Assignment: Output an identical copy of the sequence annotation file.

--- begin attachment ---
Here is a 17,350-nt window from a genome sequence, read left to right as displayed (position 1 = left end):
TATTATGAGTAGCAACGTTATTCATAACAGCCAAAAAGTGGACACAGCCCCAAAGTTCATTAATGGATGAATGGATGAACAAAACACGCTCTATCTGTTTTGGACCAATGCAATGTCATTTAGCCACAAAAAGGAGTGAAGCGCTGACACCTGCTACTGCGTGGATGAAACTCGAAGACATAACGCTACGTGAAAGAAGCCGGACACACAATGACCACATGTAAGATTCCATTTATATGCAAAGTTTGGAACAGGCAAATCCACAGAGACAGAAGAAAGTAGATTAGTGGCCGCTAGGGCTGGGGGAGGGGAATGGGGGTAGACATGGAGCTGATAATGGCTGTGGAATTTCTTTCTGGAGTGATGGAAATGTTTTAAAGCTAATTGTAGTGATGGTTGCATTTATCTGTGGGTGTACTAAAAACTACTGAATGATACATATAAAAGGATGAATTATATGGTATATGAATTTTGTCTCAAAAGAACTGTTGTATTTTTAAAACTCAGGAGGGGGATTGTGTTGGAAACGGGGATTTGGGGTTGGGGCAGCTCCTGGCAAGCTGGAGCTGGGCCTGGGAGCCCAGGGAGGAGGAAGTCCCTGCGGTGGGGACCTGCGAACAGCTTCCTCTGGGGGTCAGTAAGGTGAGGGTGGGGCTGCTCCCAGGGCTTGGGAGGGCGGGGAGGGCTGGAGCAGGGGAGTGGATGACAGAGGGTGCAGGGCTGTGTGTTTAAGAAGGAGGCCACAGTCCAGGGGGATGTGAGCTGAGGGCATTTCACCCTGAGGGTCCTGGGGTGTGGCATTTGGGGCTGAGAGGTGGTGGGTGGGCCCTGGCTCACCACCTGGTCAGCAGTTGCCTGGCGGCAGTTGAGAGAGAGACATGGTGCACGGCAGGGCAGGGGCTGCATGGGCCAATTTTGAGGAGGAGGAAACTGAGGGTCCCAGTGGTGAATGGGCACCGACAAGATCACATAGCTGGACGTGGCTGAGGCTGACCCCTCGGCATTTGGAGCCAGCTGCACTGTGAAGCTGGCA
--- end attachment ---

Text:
Here is a 17,350-nt window from a genome sequence, read left to right as displayed (position 1 = left end):
TATTATGAGTAGCAACGTTATTCATAACAGCCAAAAAGTGGACACAGCCCCAAAGTTCATTAATGGATGAATGGATGAACAAAACACGCTCTATCTGTTTTGGACCAATGCAATGTCATTTAGCCACAAAAAGGAGTGAAGCGCTGACACCTGCTACTGCGTGGATGAAACTCGAAGACATAACGCTACGTGAAAGAAGCCGGACACACAATGACCACATGTAAGATTCCATTTATATGCAAAGTTTGGAACAGGCAAATCCACAGAGACAGAAGAAAGTAGATTAGTGGCCGCTAGGGCTGGGGGAGGGGAATGGGGGTAGACATGGAGCTGATAATGGCTGTGGAATTTCTTTCTGGAGTGATGGAAATGTTTTAAAGCTAATTGTAGTGATGGTTGCATTTATCTGTGGGTGTACTAAAAACTACTGAATGATACATATAAAAGGATGAATTATATGGTATATGAATTTTGTCTCAAAAGAACTGTTGTATTTTTAAAACTCAGGAGGGGGATTGTGTTGGAAACGGGGATTTGGGGTTGGGGCAGCTCCTGGCAAGCTGGAGCTGGGCCTGGGAGCCCAGGGAGGAGGAAGTCCCTGCGGTGGGGACCTGCGAACAGCTTCCTCTGGGGGTCAGTAAGGTGAGGGTGGGGCTGCTCCCAGGGCTTGGGAGGGCGGGGAGGGCTGGAGCAGGGGAGTGGATGACAGAGGGTGCAGGGCTGTGTGTTTAAGAAGGAGGCCACAGTCCAGGGGGATGTGAGCTGAGGGCATTTCACCCTGAGGGTCCTGGGGTGTGGCATTTGGGGCTGAGAGGTGGTGGGTGGGCCCTGGCTCACCACCTGGTCAGCAGTTGCCTGGCGGCAGTTGAGAGAGAGACATGGTGCACGGCAGGGCAGGGGCTGCATGGGCCAATTTTGAGGAGGAGGAAACTGAGGGTCCCAGTGGTGAATGGGCACCGACAAGATCACATAGCTGGACGTGGCTGAGGCTGACCCCTCGGCATTTGGAGCCAGCTGCACTGTGAAGCTGGCA